PD Drug Pergolide Pulled from U.S. Market: Implications for Patients and Their Families
On Thursday, March 29, the FDA announced that it would pull the Parkinson's drug pergolide, marketed under the name Permax and as generics, from the market as a result of persuasive evidence that it can lead to heart valve disease.
The Michael J. Fox Foundation spoke to Irene Hegeman Richard, MD, associate professor of neurology and psychiatry at the University of Rochester and a member of the Foundation's Scientific Advisory Board, about the decision to pull the drug and the best course of action for those who have taken it as part of a PD treatment regimen.
MJFF: What factors contributed to pergolide's being pulled from the market nearly 20 years after it was approved by the FDA in 1988?
IHR: It has become increasingly clear based on studies in the medical literature that pergolide is associated with cardiac valvular dysfunction. In 2002, the maker of Permax began packaging the drug with warning labels; in 2006, these warning labels were changed to boxed warnings, which are considered more serious.
The most recent paper, published in January in the New England Journal of Medicine, reported the results of a study in which echocardiograms done on patients taking dopamine agonists for Parkinson's disease were compared to those performed on a group of control subjects. The patients were taking either an ergot-derived dopamine agonist (pergolide or cabergoline, the latter of which is not approved for use in the United States) or one of the newer, non-ergot derived agonists (pramexipole, marketed as Mirapex, or ropinerole, marketed as Requip). This study showed that the patients taking pergolide or cabergoline had a significantly higher risk of valve disease than the control subjects.
The FDA has been reviewing the accumulating evidence in the literature. Regulators saw clear evidence of risk with no increased benefit associated with these drugs. The recent article in the New England Journal of Medicine was probably the tipping point leading to the decision to pull the drug from the market.
MJFF: What do we know about why or how these drugs cause valve problems?
IHR: Both pergolide and cabergoline are part of a class of drugs called ergot-derivatives. What is already well known about these drugs is that they cause a problem called fibrosis in various organs of the body. Fibrosis is a hardening of tissues that leads to the organs not functioning properly. We've known for a long time, for example, that ergot-derivatives can lead to pulmonary fibrosis, which is a hardening of lung tissue leading to lung disease. Now it is clear that these ergot-derivatives cause similar problems with heart valves.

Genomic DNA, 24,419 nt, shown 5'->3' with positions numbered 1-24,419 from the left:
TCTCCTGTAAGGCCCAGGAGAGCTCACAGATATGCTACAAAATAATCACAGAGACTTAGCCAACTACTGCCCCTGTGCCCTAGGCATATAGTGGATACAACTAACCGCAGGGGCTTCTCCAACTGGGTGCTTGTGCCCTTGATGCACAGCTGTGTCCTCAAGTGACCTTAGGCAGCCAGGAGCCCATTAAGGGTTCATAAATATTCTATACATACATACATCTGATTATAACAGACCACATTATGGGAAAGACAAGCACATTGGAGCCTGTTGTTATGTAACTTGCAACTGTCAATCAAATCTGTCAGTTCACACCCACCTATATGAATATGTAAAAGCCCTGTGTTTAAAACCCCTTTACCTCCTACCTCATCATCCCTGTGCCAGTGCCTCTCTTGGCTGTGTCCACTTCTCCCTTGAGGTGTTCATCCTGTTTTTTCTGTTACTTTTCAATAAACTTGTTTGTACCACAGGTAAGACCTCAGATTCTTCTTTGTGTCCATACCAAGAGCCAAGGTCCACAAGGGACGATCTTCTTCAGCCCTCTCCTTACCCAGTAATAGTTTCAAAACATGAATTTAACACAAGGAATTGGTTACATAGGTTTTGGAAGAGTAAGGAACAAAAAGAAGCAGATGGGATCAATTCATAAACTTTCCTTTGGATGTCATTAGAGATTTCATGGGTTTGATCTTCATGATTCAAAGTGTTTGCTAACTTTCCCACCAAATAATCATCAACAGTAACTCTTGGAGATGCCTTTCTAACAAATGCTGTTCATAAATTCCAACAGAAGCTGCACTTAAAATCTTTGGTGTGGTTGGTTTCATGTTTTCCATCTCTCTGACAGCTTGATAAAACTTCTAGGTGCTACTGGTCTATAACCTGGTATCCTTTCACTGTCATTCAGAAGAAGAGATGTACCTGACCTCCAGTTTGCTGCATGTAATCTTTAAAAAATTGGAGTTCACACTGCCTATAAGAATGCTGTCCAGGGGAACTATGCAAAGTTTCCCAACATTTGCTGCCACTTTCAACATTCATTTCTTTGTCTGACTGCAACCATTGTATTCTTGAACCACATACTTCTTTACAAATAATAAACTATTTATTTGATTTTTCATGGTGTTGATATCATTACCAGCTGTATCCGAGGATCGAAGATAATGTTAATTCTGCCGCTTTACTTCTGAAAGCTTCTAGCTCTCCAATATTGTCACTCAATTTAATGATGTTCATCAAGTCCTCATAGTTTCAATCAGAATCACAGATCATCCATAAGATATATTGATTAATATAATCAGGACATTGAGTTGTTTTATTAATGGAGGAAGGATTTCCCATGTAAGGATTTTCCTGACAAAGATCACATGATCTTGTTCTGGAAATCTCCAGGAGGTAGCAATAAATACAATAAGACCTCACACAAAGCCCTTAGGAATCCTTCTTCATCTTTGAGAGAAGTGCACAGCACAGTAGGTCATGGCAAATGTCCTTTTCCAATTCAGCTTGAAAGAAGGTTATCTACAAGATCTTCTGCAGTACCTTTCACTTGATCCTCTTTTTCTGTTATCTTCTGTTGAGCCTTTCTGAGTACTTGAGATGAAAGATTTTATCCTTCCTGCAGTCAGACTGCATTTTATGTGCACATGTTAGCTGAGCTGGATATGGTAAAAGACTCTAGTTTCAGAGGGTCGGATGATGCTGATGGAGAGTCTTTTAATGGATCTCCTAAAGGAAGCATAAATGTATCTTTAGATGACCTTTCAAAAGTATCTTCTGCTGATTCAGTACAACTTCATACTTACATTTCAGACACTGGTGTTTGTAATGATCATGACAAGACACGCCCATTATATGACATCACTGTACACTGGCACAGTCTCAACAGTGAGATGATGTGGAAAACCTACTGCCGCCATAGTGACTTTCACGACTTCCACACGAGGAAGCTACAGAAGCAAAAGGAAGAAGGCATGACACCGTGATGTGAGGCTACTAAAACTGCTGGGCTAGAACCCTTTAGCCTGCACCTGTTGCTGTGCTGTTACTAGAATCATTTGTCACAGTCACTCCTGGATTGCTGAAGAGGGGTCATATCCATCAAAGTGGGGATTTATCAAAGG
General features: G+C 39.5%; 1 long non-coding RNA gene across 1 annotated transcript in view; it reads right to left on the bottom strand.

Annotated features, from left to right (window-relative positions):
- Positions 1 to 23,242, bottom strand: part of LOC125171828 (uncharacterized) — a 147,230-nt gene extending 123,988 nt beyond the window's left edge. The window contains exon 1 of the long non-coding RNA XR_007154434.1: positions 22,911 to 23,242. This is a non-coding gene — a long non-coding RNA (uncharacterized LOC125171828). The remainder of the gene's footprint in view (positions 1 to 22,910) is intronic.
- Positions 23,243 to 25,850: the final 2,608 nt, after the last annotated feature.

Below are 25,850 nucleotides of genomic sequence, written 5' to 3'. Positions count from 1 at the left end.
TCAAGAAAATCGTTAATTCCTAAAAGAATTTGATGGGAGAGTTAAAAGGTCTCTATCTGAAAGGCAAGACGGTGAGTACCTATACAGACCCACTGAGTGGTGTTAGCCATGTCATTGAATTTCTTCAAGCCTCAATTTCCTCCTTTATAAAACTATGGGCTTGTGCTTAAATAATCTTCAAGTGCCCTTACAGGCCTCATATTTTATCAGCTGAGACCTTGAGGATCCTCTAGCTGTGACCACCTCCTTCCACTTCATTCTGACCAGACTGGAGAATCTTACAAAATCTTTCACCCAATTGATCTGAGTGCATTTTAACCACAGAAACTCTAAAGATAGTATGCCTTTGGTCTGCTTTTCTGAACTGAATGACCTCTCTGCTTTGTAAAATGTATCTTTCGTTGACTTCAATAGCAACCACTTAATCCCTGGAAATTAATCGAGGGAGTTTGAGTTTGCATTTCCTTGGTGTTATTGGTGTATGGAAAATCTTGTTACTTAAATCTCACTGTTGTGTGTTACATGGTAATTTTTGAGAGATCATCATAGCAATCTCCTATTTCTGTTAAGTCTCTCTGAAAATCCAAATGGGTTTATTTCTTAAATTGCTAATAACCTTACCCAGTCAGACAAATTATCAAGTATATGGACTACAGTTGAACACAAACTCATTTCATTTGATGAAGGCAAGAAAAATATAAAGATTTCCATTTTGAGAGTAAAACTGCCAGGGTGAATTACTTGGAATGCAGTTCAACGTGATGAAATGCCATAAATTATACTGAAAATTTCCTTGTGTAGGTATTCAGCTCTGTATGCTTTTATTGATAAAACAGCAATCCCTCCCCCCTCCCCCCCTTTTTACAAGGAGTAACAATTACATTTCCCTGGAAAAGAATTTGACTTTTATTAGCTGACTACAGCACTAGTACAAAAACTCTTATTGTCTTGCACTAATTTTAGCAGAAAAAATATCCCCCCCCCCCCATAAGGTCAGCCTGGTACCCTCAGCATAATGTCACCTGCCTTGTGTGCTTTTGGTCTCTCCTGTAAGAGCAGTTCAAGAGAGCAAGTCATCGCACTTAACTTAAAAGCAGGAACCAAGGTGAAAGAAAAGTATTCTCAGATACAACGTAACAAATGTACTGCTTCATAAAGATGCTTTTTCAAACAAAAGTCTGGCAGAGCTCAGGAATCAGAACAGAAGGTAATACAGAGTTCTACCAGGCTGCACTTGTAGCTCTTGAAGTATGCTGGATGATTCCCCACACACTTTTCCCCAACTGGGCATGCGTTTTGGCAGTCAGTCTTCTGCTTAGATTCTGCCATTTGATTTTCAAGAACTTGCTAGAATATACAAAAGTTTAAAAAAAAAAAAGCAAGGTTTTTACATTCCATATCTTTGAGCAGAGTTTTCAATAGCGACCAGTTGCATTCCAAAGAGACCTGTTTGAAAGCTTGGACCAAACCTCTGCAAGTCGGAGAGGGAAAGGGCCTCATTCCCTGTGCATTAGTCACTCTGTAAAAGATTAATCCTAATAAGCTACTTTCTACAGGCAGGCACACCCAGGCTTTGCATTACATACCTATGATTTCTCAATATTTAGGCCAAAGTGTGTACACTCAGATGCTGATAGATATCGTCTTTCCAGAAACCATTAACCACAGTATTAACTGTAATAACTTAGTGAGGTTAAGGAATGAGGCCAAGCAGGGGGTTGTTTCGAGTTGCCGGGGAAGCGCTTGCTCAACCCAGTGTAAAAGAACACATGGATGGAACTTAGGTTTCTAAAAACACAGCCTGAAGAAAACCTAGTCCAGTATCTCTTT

There is a third ergot-derivative, bromocriptine, that may also be prescribed for Parkinson's disease. It has not been mentioned as part of the pergolide story, but anyone taking it may want to discuss the possible risk of cardiac valvular disease with their physician.
MJFF: What should someone do if they have been taking this drug?
IHR: As always, the very first thing to do is talk to your family physician or neurologist and not panic. The good news is that there are many other drugs that you can be switched to -- either one of the newer agonists or possibly a non-agonist, depending on your particular situation -- that can take the place of pergolide and provide the same benefits without the risk.
The medical literature shows that the risk of valve damage is related to dosage and length of time on the drug. In other words, the longer someone has taken the drug and the higher the dosage, the greater the risk of damage.
With valvular damage, it is possible to be affected but not to have any symptoms. For this reason, your doctor will most likely want to schedule an echocardiogram for you. This is a test that can reveal evidence of damage even if you are feeling fine. If your echocardiogram reveals evidence of damage, your doctor may refer you to a cardiologist.
MJFF: If there is valve damage, would someone need drugs or even surgery to correct the problem?
IHR: As a generalization, which should not be taken as medical advice, there is encouraging reason from the medical literature to believe that valve damage can be improved simply by discontinuing the drug. It has been documented in case reports of patients taking pergolide for PD and evidence related to other drugs associated with valve damage -- such as the diet drug combination known as "Fen/Phen" -- that simply discontinuing the drug may lead to improvement of the valvular problems.
If there is evidence of damage, it's likely that your doctor will schedule regular echocardiograms for you going forward to monitor changes or improvement over time.
For those with major damage, a drug or surgical intervention may be necessary; but as a generalization (which, again, should not be taken as medical advice), in my opinion that's unlikely if someone has not been experiencing symptoms up to this point.
NOTE: This information should not be taken as medical advice. It is crucial that care and treatment decisions related to Parkinson's disease and any other medical condition be made in consultation with a physician or other qualified medical professional.